Recent advances in anion-doped metal oxides for catalytic applications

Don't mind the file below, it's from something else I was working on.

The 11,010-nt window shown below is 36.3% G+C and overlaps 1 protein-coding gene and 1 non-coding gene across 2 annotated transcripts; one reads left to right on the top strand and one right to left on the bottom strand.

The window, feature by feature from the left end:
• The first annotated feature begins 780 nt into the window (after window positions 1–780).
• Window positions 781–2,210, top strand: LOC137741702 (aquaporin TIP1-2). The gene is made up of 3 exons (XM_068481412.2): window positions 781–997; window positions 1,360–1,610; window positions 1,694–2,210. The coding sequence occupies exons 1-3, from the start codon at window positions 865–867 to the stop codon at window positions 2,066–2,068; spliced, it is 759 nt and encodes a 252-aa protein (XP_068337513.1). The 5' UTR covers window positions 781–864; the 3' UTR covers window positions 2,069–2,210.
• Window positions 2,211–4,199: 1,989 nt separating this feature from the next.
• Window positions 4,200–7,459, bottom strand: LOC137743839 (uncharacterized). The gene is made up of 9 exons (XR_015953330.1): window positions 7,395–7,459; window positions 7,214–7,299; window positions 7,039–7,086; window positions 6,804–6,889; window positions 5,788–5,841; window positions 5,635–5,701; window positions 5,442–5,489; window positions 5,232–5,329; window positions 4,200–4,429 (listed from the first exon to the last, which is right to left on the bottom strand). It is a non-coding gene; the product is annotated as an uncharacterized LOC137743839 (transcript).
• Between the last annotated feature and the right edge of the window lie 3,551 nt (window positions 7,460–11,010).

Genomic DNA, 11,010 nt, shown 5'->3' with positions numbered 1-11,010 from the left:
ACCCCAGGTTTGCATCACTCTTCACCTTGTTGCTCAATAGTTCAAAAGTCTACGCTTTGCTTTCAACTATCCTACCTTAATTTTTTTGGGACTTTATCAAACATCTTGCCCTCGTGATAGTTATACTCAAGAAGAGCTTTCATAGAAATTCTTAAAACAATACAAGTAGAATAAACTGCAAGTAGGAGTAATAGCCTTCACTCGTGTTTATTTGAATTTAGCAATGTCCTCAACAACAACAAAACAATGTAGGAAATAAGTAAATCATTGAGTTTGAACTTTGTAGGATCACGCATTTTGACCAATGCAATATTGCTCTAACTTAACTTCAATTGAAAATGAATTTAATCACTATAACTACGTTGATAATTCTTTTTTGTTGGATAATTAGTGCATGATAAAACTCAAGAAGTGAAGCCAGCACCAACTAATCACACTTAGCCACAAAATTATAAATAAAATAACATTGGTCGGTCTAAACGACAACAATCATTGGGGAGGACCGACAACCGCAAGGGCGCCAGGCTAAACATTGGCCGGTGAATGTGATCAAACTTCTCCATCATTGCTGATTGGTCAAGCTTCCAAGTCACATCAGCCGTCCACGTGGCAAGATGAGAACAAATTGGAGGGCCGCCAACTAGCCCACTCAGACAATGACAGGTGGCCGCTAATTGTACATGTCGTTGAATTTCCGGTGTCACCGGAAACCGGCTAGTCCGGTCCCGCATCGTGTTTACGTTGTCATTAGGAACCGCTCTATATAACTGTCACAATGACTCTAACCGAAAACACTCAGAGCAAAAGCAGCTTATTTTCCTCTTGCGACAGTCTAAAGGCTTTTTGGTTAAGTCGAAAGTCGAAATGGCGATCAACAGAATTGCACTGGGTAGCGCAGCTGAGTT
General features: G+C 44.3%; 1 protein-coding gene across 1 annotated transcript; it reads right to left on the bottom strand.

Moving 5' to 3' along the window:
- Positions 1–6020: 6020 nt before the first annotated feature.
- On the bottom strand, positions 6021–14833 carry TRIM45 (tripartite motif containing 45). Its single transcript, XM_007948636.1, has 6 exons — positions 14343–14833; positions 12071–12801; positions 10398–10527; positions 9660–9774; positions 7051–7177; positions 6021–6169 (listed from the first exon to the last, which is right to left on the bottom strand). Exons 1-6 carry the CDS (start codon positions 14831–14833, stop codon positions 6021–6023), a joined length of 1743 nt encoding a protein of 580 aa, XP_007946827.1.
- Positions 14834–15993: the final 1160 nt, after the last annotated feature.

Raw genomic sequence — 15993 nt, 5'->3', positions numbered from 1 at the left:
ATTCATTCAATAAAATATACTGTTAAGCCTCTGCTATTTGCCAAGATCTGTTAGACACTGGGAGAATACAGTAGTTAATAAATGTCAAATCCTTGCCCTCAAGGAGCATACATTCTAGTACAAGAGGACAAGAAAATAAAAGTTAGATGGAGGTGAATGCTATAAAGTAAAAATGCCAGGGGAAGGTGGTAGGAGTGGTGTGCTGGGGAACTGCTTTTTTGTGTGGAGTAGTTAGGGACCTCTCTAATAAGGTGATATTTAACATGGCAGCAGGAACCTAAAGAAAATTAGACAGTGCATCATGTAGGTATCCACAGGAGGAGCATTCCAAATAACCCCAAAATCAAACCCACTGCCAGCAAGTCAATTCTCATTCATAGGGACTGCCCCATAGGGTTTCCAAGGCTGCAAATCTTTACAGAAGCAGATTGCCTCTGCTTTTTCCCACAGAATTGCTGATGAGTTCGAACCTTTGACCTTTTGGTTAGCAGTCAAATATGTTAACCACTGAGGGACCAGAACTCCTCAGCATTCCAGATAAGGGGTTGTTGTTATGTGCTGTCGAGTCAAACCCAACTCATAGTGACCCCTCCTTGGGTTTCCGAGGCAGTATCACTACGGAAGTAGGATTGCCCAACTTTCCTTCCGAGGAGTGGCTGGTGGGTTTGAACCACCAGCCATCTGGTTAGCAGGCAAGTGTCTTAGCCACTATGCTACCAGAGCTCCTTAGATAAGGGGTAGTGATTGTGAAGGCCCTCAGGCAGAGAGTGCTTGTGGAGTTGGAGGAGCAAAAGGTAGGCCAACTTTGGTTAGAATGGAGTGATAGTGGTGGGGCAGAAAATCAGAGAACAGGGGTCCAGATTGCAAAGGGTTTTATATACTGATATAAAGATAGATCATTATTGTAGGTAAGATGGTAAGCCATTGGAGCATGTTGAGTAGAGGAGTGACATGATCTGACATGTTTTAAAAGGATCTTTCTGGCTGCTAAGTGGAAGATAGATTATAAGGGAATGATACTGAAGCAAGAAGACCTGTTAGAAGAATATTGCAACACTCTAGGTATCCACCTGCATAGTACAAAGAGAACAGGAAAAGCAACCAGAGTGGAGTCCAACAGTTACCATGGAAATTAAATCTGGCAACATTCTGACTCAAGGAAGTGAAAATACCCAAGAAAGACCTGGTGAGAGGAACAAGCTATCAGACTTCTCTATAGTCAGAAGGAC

Metal oxides have been extensively applied as heterogeneous catalysts in various chemical processes, including conventional heterogeneous catalysis, photocatalysis, and membrane catalysis. The catalytic performance of an oxide heterogeneous catalyst can be affected by its lattice structure, electronic structure, surface properties, bulk defects, and metal–oxygen bond strength. As a catalytic membrane, the catalytic performance of an oxide may also strongly depend on its oxygen-ion diffusion properties. Cation doping has been extensively adopted to tailor, both physically and chemically, the properties of oxide materials, such as lattice structure, electronic structure, lattice defects and diffusion behavior, so as to alter their catalytic performance for various redox reactions. Very recently, anion doping into the oxygen site has emerged as a new strategy for tuning the chemical and physical properties of metal oxides, and thus for regulating their catalytic behavior. Here, a timely review of recent progress in the development of advanced oxide catalysts based on oxygen-site anion doping is provided. Emphasis is given to the effect of doping anions into the metal oxide lattice on the physical and chemical properties, and consequently the performance in various catalytic applications, including the oxidative dehydrogenation of ethane (ODE), oxidative coupling of methane (OCM), photocatalytic reduction of dyes, and ceramic membrane-based oxygen separation. The aim of the current review is to offer some insightful perspectives to guide the development of functional oxide materials based on the anion site doping strategy toward application in heterogeneous catalysis. The knowledge gained here may also be useful for other application fields, such as electrochemical energy storage devices and sensors.
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